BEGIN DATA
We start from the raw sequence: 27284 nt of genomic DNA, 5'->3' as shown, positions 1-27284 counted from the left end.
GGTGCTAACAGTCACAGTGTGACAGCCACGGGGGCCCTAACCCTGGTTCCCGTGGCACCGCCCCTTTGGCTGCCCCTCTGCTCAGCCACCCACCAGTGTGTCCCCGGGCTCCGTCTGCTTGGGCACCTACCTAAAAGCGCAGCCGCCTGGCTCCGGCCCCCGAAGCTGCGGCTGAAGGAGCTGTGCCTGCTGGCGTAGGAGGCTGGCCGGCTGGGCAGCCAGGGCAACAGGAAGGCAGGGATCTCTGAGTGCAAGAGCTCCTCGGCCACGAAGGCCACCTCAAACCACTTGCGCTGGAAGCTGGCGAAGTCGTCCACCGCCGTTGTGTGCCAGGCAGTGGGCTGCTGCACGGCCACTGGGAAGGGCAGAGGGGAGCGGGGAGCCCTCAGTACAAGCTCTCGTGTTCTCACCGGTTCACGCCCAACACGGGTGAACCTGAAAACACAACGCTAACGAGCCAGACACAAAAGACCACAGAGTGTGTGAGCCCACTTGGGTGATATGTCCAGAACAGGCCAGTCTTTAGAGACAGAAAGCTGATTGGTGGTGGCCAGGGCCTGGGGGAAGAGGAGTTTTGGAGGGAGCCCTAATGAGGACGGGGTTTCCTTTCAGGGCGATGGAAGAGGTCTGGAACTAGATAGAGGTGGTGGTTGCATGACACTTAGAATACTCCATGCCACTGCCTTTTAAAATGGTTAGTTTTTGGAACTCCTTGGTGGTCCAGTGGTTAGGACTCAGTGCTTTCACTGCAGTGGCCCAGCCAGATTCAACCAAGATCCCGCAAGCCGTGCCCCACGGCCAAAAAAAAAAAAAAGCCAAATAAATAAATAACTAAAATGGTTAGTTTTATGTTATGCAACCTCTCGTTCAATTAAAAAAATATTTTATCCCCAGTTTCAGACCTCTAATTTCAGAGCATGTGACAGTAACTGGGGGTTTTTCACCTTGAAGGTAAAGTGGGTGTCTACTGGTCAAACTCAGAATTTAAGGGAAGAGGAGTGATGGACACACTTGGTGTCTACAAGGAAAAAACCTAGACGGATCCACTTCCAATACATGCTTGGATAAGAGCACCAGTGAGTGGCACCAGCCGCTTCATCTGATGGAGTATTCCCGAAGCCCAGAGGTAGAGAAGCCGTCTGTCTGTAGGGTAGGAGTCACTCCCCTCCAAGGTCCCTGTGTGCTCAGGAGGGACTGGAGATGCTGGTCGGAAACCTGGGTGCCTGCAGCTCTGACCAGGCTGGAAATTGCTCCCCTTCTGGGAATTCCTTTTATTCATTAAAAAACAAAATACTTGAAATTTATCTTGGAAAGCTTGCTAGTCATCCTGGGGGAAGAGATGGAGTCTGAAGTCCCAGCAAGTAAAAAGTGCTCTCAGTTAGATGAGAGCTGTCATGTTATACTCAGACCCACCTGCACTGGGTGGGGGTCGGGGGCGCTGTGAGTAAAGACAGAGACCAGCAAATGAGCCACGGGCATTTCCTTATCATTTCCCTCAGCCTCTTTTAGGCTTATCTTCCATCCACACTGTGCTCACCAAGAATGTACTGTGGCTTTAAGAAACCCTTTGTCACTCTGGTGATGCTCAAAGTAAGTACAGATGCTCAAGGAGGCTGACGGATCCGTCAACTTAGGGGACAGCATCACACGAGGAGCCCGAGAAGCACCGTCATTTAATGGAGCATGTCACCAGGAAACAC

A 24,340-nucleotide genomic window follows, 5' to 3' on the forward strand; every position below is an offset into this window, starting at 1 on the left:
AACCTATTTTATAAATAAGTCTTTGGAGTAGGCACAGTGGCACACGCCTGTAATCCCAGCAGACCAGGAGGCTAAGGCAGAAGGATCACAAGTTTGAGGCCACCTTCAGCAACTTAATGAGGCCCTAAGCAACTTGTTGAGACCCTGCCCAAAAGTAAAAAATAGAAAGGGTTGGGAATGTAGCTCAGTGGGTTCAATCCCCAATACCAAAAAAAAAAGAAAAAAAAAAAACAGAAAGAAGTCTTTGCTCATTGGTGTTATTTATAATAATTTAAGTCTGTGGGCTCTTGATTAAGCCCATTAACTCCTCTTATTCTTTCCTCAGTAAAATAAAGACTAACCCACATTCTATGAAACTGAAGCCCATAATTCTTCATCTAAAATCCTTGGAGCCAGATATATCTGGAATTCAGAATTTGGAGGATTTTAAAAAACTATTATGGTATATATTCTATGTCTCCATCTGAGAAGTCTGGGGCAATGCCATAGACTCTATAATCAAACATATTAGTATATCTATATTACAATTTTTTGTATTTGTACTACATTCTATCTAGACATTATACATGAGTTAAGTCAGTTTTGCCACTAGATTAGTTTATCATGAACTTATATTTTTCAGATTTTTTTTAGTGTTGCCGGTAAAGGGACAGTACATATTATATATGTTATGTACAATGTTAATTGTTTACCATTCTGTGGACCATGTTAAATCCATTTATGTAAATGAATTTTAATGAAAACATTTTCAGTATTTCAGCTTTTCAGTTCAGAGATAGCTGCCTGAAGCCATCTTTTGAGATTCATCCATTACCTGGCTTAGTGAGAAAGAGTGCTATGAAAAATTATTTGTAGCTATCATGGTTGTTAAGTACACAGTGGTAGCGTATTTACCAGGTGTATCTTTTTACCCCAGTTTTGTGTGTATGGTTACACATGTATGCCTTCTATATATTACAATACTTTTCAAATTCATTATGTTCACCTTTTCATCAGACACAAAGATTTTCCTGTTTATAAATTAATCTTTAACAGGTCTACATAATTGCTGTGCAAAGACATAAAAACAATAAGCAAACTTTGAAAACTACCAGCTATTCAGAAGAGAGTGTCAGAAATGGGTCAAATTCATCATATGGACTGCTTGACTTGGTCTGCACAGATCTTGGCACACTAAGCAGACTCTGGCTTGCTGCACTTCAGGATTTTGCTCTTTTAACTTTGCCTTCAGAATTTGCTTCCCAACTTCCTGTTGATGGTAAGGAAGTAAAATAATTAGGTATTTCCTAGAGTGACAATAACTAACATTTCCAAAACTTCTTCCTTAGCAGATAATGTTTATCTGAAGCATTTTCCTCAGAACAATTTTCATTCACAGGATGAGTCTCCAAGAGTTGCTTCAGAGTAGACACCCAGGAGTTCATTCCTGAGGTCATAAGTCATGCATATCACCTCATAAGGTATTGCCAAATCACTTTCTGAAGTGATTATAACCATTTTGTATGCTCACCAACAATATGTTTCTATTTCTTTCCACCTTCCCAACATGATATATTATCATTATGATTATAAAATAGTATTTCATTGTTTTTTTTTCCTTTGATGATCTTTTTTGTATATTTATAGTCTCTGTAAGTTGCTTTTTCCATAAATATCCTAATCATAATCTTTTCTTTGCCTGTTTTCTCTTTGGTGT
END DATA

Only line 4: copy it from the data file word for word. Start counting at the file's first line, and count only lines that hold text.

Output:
AACCTATTTTATAAATAAGTCTTTGGAGTAGGCACAGTGGCACACGCCTGTAATCCCAGCAGACCAGGAGGCTAAGGCAGAAGGATCACAAGTTTGAGGCCACCTTCAGCAACTTAATGAGGCCCTAAGCAACTTGTTGAGACCCTGCCCAAAAGTAAAAAATAGAAAGGGTTGGGAATGTAGCTCAGTGGGTTCAATCCCCAATACCAAAAAAAAAAGAAAAAAAAAAAACAGAAAGAAGTCTTTGCTCATTGGTGTTATTTATAATAATTTAAGTCTGTGGGCTCTTGATTAAGCCCATTAACTCCTCTTATTCTTTCCTCAGTAAAATAAAGACTAACCCACATTCTATGAAACTGAAGCCCATAATTCTTCATCTAAAATCCTTGGAGCCAGATATATCTGGAATTCAGAATTTGGAGGATTTTAAAAAACTATTATGGTATATATTCTATGTCTCCATCTGAGAAGTCTGGGGCAATGCCATAGACTCTATAATCAAACATATTAGTATATCTATATTACAATTTTTTGTATTTGTACTACATTCTATCTAGACATTATACATGAGTTAAGTCAGTTTTGCCACTAGATTAGTTTATCATGAACTTATATTTTTCAGATTTTTTTTAGTGTTGCCGGTAAAGGGACAGTACATATTATATATGTTATGTACAATGTTAATTGTTTACCATTCTGTGGACCATGTTAAATCCATTTATGTAAATGAATTTTAATGAAAACATTTTCAGTATTTCAGCTTTTCAGTTCAGAGATAGCTGCCTGAAGCCATCTTTTGAGATTCATCCATTACCTGGCTTAGTGAGAAAGAGTGCTATGAAAAATTATTTGTAGCTATCATGGTTGTTAAGTACACAGTGGTAGCGTATTTACCAGGTGTATCTTTTTACCCCAGTTTTGTGTGTATGGTTACACATGTATGCCTTCTATATATTACAATACTTTTCAAATTCATTATGTTCACCTTTTCATCAGACACAAAGATTTTCCTGTTTATAAATTAATCTTTAACAGGTCTACATAATTGCTGTGCAAAGACATAAAAACAATAAGCAAACTTTGAAAACTACCAGCTATTCAGAAGAGAGTGTCAGAAATGGGTCAAATTCATCATATGGACTGCTTGACTTGGTCTGCACAGATCTTGGCACACTAAGCAGACTCTGGCTTGCTGCACTTCAGGATTTTGCTCTTTTAACTTTGCCTTCAGAATTTGCTTCCCAACTTCCTGTTGATGGTAAGGAAGTAAAATAATTAGGTATTTCCTAGAGTGACAATAACTAACATTTCCAAAACTTCTTCCTTAGCAGATAATGTTTATCTGAAGCATTTTCCTCAGAACAATTTTCATTCACAGGATGAGTCTCCAAGAGTTGCTTCAGAGTAGACACCCAGGAGTTCATTCCTGAGGTCATAAGTCATGCATATCACCTCATAAGGTATTGCCAAATCACTTTCTGAAGTGATTATAACCATTTTGTATGCTCACCAACAATATGTTTCTATTTCTTTCCACCTTCCCAACATGATATATTATCATTATGATTATAAAATAGTATTTCATTGTTTTTTTTTCCTTTGATGATCTTTTTTGTATATTTATAGTCTCTGTAAGTTGCTTTTTCCATAAATATCCTAATCATAATCTTTTCTTTGCCTGTTTTCTCTTTGGTGT